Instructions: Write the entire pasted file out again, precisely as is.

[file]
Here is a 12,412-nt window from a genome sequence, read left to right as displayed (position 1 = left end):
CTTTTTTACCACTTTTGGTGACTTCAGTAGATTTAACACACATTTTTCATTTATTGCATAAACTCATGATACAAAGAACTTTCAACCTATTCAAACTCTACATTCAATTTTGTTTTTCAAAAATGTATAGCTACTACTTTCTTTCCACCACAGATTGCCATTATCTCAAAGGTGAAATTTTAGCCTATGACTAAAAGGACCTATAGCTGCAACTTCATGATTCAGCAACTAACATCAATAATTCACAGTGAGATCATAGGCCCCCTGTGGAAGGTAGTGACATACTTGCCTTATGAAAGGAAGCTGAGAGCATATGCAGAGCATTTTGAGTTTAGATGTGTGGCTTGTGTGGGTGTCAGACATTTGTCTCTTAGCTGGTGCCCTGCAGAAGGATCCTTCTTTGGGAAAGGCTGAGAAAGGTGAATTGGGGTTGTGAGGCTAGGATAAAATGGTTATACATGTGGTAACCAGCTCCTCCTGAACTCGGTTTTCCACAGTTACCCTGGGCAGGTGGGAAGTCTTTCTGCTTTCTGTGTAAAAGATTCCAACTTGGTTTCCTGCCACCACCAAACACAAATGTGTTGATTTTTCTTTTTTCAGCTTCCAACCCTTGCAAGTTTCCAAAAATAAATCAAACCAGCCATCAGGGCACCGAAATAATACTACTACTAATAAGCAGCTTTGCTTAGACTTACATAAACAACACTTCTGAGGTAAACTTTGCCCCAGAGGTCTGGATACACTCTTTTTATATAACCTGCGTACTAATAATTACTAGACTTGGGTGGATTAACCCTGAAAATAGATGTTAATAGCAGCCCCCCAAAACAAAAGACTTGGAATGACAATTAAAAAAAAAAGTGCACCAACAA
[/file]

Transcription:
Here is a 12,412-nt window from a genome sequence, read left to right as displayed (position 1 = left end):
CTTTTTTACCACTTTTGGTGACTTCAGTAGATTTAACACACATTTTTCATTTATTGCATAAACTCATGATACAAAGAACTTTCAACCTATTCAAACTCTACATTCAATTTTGTTTTTCAAAAATGTATAGCTACTACTTTCTTTCCACCACAGATTGCCATTATCTCAAAGGTGAAATTTTAGCCTATGACTAAAAGGACCTATAGCTGCAACTTCATGATTCAGCAACTAACATCAATAATTCACAGTGAGATCATAGGCCCCCTGTGGAAGGTAGTGACATACTTGCCTTATGAAAGGAAGCTGAGAGCATATGCAGAGCATTTTGAGTTTAGATGTGTGGCTTGTGTGGGTGTCAGACATTTGTCTCTTAGCTGGTGCCCTGCAGAAGGATCCTTCTTTGGGAAAGGCTGAGAAAGGTGAATTGGGGTTGTGAGGCTAGGATAAAATGGTTATACATGTGGTAACCAGCTCCTCCTGAACTCGGTTTTCCACAGTTACCCTGGGCAGGTGGGAAGTCTTTCTGCTTTCTGTGTAAAAGATTCCAACTTGGTTTCCTGCCACCACCAAACACAAATGTGTTGATTTTTCTTTTTTCAGCTTCCAACCCTTGCAAGTTTCCAAAAATAAATCAAACCAGCCATCAGGGCACCGAAATAATACTACTACTAATAAGCAGCTTTGCTTAGACTTACATAAACAACACTTCTGAGGTAAACTTTGCCCCAGAGGTCTGGATACACTCTTTTTATATAACCTGCGTACTAATAATTACTAGACTTGGGTGGATTAACCCTGAAAATAGATGTTAATAGCAGCCCCCCAAAACAAAAGACTTGGAATGACAATTAAAAAAAAAAGTGCACCAACAA